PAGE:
- Mental health issues. Residents with dementia or other cognitive impairments may be more likely to lash out at others, especially if they are feeling frustrated or confused.
- Sensory impairments. Residents who are blind or deaf may be more likely to misinterpret the actions of others, which can lead to conflict.
- Communication barriers. Residents who speak different languages or have difficulty communicating may have trouble resolving disagreements peacefully.
- Lack of supervision. When staff members are not adequately supervising residents, it can create opportunities for abuse to occur.
- Culture of violence. If a nursing home has a culture of violence, residents may be more likely to believe that it is acceptable to use physical force to resolve conflicts.
It is important to note that not all resident-on-resident abuse is intentional. In some cases, it may be the result of misunderstandings or accidents. However, even unintentional abuse can have a serious impact on the victim.
If you suspect that resident-on-resident abuse is happening in a nursing home, it is important to report it to the facility's management immediately. You should also contact California’s long-term care ombudsman's office. Then, follow up with the Long Beach attorneys at Garcia & Artigliere for guidance on your next legal steps.
What is the Nursing Home Bill of Rights?
- “The right to freedom from abuse, mistreatment, and neglect;
- The right to freedom from physical restraints;
- The right to privacy;
- The right to accommodation of medical, physical, psychological, and social needs;
- The right to participate in resident and family groups;
- The right to be treated with dignity;
- The right to exercise self-determination;
- The right to communicate freely;
- The right to participate in the review of one's care plan, and to be fully informed in advance about any changes in care, treatment, or change of status in the facility; and
- The right to voice grievances without discrimination or reprisal.”
Who is liable for my California resident-on-resident abuse claim?
The liable party for a resident-on-resident abuse claim in Long Beach can vary depending on the specific circumstances of the case. However, the nursing home itself is often held liable for the actions of its residents, even if the abuse is not directly caused by staff negligence. This is because the nursing home must provide a safe environment for all of its residents, and it can be held responsible if it fails to do so.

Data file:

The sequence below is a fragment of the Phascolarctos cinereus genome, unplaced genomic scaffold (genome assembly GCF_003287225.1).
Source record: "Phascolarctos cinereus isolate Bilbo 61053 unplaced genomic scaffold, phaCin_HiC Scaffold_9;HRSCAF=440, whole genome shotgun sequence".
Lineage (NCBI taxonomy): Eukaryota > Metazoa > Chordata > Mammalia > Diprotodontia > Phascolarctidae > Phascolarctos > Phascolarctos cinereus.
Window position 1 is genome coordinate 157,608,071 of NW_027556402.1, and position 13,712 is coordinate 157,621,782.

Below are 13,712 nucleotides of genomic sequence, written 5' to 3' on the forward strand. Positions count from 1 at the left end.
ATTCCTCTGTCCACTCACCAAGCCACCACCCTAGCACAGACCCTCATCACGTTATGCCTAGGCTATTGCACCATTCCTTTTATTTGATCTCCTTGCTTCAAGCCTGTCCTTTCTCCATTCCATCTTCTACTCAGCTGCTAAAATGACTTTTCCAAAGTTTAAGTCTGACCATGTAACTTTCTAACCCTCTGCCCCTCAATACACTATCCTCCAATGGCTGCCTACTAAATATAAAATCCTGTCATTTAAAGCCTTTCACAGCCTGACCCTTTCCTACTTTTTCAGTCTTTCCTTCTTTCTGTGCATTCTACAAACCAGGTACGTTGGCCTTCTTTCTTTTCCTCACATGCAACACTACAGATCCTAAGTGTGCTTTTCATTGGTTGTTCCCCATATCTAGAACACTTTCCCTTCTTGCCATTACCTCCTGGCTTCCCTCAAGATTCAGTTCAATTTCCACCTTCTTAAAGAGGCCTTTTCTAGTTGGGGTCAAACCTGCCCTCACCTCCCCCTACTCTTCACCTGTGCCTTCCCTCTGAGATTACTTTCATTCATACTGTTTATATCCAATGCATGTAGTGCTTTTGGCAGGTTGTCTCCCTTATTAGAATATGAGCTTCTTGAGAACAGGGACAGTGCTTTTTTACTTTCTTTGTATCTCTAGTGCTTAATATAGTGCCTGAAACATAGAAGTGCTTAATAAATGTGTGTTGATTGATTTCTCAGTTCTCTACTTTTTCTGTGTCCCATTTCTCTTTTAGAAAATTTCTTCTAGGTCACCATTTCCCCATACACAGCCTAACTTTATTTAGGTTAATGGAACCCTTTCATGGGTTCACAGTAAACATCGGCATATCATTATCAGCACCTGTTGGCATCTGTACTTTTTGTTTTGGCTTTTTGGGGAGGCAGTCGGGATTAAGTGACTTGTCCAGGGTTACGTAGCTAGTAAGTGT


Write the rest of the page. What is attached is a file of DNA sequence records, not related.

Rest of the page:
In some cases, the resident who committed the abuse may also be held liable. This is especially likely if the abuse was intentional or if the resident has a history of violence. However, it is important to note that the nursing home may still be held liable even if the resident is found to be liable.
If you believe that your loved one has been the victim of resident-on-resident abuse, you should contact our experienced Long Beach nursing home abuse lawyers as soon as possible. Our attorneys can help you understand your legal rights and options, and they can represent you in a claim against the nursing home or the resident who committed the abuse.
Liability for resident-on-resident abuse may be affected by:
- The severity of the abuse.
- The relationship between the victim and the abuser.
- The history of violence at the nursing home.
- The nursing home's policies and procedures for preventing abuse.
- The nursing home's response to the abuse.
If you are considering filing a claim for resident-on-resident abuse, it is important to speak with our attorneys as soon as possible. The statute of limitations for filing a claim in California is two years, so you do not want to wait too long. We can help you gather evidence, file the claim, and negotiate a settlement.
Do you have an attorney who handles resident-on-resident abuse near me?
Garcia & Artigliere has offices at One World Trade Center, Suite 1950, Long Beach, CA 90831. We’re right off West Ocean Boulevard near the Superior Court of California.
Skilled California lawyers handling resident-on-resident abuse
Have you or a loved one experienced abuse or neglect in a nursing home facility? Your safety and well-being matter, and the dedicated team at Garcia & Artigliere is here to help. Contact us today for a free, confidential consultation. Let us fight for your rights and put an end to nursing home abuse. Call our Long Beach offices or fill out our contact form today.
We only collect attorney fees if we win your case. Our nursing home neglect lawyers also serve families throughout the U.S. from our Louisville, Los Angeles, Phoenix, and New Orleans offices. Our services are available in both English and Spanish.